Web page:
Judge sets Dec. 11 trial date for counterclaims in customary use lawsuit

COUNTERCLAIMS RELATED TO Walton County’s customary use lawsuit are set to be heard in Walton County Circuit Court in December 2023.


Walton County Circuit Court Judge David Green has set a Dec. 11 trial date for the only remaining claims against Walton County in connection with the county’s customary use lawsuit.

Judge Green, presiding judge in the case, set the schedule for the trial at a July 26 hearing in Walton County Circuit Court.

In the original lawsuit, in which Walton County had sought to affirm a right by the public to customary recreational use of the beach, 1,194 privately-owned beachfront parcels had been included, with hundreds of owners of those parcels having intervened in the lawsuit in opposition to the county effort.

In a partial final judgment approved by the court on June 30, Walton County had agreed to enter into a settlement agreement providing for limited public use of beach parcels with parties taking that option—and to dismiss other intervenors from the lawsuit without prejudice under certain conditions if the owners instead chose that option. Other intervening parcel owners have been dismissed with prejudice, meaning that the county would not be able to seek to affirm customary use on those parcels in court in the future.

In early July, Walton County had committed to filing court motions within 45 days aimed at “disposing of all matters” related to parcels on which the county seeks a determination of recreational customary use—and at dismissing any parcels not included in those motions, with the exception of one property for which a counterclaim is pending.

That remaining property is under the ownership of Lionel and Tammy Alford. The Miramar Beach beachfront property owners had opted to continue to trial rather than seeking dismissal from the case or entering into a settlement agreement with the county.

The Alfords had filed their counterclaim in April 2021. The counterclaim, together with challenging/denying that Walton County is entitled to a declaration of customary use on their property, also charges that Walton County’s customary use ordinance, which was in effect from April 1, 2017 until July 1, 2018, represented an unconstitutional temporary “taking” of the counterclaimants’ property without compensation. Payment for damages, attorney fees, and other costs are sought by the property owners in connection with the filing.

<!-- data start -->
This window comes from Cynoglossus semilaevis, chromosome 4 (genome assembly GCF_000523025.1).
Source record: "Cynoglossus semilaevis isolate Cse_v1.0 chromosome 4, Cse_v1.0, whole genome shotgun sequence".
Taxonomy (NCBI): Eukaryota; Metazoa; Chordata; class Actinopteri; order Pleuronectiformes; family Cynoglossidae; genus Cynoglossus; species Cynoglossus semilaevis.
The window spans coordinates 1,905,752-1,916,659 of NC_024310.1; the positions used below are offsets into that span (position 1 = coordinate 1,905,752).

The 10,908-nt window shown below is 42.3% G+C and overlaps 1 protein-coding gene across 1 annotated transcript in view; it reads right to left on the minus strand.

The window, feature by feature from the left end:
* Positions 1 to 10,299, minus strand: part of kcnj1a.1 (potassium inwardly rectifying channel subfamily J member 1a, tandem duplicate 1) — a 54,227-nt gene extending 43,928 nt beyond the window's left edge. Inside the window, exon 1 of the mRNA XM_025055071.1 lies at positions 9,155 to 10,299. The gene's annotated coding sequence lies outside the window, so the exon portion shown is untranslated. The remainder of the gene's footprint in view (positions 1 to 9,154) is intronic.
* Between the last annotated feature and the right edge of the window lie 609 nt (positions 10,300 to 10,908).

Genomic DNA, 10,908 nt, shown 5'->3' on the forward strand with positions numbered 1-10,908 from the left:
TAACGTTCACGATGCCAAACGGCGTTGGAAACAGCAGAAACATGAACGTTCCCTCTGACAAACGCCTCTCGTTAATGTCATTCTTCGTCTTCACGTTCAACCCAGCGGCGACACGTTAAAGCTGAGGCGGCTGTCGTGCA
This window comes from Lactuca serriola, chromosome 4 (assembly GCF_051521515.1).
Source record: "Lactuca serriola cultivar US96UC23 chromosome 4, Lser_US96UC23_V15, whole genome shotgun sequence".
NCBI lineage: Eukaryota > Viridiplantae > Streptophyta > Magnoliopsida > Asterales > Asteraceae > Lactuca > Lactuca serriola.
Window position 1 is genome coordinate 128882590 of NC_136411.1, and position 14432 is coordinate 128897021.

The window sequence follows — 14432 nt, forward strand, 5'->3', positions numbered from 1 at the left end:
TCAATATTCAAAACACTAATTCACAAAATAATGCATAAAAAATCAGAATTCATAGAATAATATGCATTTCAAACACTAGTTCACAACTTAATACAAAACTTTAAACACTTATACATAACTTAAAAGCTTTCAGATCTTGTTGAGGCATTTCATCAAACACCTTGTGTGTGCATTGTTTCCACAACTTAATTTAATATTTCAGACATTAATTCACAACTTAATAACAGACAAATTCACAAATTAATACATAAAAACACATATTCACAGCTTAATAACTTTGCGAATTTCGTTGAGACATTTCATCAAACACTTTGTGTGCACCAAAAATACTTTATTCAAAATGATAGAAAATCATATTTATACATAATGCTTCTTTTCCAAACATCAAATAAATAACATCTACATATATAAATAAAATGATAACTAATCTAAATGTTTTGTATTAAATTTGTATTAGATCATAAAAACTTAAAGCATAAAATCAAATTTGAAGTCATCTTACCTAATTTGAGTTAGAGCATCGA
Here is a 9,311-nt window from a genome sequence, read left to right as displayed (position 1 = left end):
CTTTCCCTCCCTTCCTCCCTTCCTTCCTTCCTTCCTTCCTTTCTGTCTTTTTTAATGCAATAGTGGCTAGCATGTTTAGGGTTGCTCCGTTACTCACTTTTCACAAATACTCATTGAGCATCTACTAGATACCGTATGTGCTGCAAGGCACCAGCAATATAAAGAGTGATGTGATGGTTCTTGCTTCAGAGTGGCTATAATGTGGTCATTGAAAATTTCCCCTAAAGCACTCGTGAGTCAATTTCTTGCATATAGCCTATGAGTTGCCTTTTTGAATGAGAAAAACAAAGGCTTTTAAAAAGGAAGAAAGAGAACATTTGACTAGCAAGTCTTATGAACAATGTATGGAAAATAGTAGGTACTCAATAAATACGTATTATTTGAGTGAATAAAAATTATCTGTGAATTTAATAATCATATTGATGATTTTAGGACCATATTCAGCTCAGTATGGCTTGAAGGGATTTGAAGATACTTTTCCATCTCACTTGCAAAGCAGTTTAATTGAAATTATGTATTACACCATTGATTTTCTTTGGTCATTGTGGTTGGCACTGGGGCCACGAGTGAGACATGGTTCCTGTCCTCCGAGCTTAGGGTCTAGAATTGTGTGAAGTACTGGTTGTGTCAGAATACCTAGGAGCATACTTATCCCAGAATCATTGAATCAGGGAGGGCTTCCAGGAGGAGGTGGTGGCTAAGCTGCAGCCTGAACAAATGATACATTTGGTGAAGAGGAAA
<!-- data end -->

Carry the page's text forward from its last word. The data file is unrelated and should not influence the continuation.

In addition, with the counterclaim the Alfords are seeking a declaratory judgment that the Florida Supreme Court’s 1974 adoption of the doctrine of customary use was unconstitutional and that the doctrine is unconstitutionally vague and in violation of due process rights.

At the July 26, 2023, hearing in Walton County Circuit Court, Judge Green viewed a timeline for the “Alford portion” of the lawsuit that had been worked up by the property owners’ attorney, Kent Safriet, and Eric Krebs, who is serving as legal counsel for the county in connection with the counterclaim.

Judge Green called for the proposed timeline to be shortened. “We need to get this case resolved, and we need to get it resolved this year,” he told the attorneys.

Judge Green ruled for a revised timeline calling for discovery related to the counterclaim to be completed by Oct. 6, final witness and exhibit lists to be filed with the court by Dec. 1, and the trial to begin on Dec. 11.

It is anticipated that the trial will take two weeks.

Judge Green discussed with the attorneys the need for an additional trial on damages if at the Dec. 11 trial there is a finding of takings. Safriet estimated that the follow-up trial would take from several days to a week’s time. He envisioned the proceeding taking place in May 2024.

“I doubt I’ll let you put it off that long,” Judge Green responded, but he added that “we can wait” until after the Dec. 11 trial to schedule the damages portion of the counterclaim if there is a takings finding.

On July 28, Walton County filed an amended response to the Alfords’ counterclaim. Among arguments put forth were that the county’s enactment of the customary use ordinance did not eliminate all economically-beneficial use of the subject property and that the takings claims are barred by statute of limitations.